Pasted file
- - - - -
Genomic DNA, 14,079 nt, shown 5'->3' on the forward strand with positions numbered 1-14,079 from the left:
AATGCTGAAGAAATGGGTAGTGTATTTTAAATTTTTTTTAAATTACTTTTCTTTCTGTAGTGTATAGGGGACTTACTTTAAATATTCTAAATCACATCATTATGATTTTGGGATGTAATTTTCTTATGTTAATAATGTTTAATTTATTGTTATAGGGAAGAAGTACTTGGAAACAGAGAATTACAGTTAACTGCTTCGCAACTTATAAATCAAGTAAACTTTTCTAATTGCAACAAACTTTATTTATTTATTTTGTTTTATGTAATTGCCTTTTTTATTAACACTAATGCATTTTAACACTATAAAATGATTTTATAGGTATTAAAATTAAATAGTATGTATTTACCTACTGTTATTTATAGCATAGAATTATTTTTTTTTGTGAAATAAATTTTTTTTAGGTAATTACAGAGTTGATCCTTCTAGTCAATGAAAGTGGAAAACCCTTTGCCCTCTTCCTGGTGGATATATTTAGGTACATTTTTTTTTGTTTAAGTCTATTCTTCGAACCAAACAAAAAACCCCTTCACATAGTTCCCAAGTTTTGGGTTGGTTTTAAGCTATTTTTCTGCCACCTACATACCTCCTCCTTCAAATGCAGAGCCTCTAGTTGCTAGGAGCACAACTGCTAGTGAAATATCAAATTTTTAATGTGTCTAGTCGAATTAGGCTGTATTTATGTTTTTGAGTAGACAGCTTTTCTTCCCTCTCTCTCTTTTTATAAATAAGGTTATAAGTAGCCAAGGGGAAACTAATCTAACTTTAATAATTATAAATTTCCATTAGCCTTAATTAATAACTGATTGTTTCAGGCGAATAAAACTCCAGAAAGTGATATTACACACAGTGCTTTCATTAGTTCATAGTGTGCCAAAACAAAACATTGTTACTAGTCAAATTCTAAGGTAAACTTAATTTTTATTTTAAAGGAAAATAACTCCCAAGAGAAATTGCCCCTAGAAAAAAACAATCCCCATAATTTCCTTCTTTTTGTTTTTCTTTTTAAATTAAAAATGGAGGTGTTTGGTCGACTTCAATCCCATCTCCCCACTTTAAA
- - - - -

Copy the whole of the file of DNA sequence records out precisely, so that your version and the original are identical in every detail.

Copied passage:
Genomic DNA, 14,079 nt, shown 5'->3' on the forward strand with positions numbered 1-14,079 from the left:
AATGCTGAAGAAATGGGTAGTGTATTTTAAATTTTTTTTAAATTACTTTTCTTTCTGTAGTGTATAGGGGACTTACTTTAAATATTCTAAATCACATCATTATGATTTTGGGATGTAATTTTCTTATGTTAATAATGTTTAATTTATTGTTATAGGGAAGAAGTACTTGGAAACAGAGAATTACAGTTAACTGCTTCGCAACTTATAAATCAAGTAAACTTTTCTAATTGCAACAAACTTTATTTATTTATTTTGTTTTATGTAATTGCCTTTTTTATTAACACTAATGCATTTTAACACTATAAAATGATTTTATAGGTATTAAAATTAAATAGTATGTATTTACCTACTGTTATTTATAGCATAGAATTATTTTTTTTTGTGAAATAAATTTTTTTTAGGTAATTACAGAGTTGATCCTTCTAGTCAATGAAAGTGGAAAACCCTTTGCCCTCTTCCTGGTGGATATATTTAGGTACATTTTTTTTTGTTTAAGTCTATTCTTCGAACCAAACAAAAAACCCCTTCACATAGTTCCCAAGTTTTGGGTTGGTTTTAAGCTATTTTTCTGCCACCTACATACCTCCTCCTTCAAATGCAGAGCCTCTAGTTGCTAGGAGCACAACTGCTAGTGAAATATCAAATTTTTAATGTGTCTAGTCGAATTAGGCTGTATTTATGTTTTTGAGTAGACAGCTTTTCTTCCCTCTCTCTCTTTTTATAAATAAGGTTATAAGTAGCCAAGGGGAAACTAATCTAACTTTAATAATTATAAATTTCCATTAGCCTTAATTAATAACTGATTGTTTCAGGCGAATAAAACTCCAGAAAGTGATATTACACACAGTGCTTTCATTAGTTCATAGTGTGCCAAAACAAAACATTGTTACTAGTCAAATTCTAAGGTAAACTTAATTTTTATTTTAAAGGAAAATAACTCCCAAGAGAAATTGCCCCTAGAAAAAAACAATCCCCATAATTTCCTTCTTTTTGTTTTTCTTTTTAAATTAAAAATGGAGGTGTTTGGTCGACTTCAATCCCATCTCCCCACTTTAAA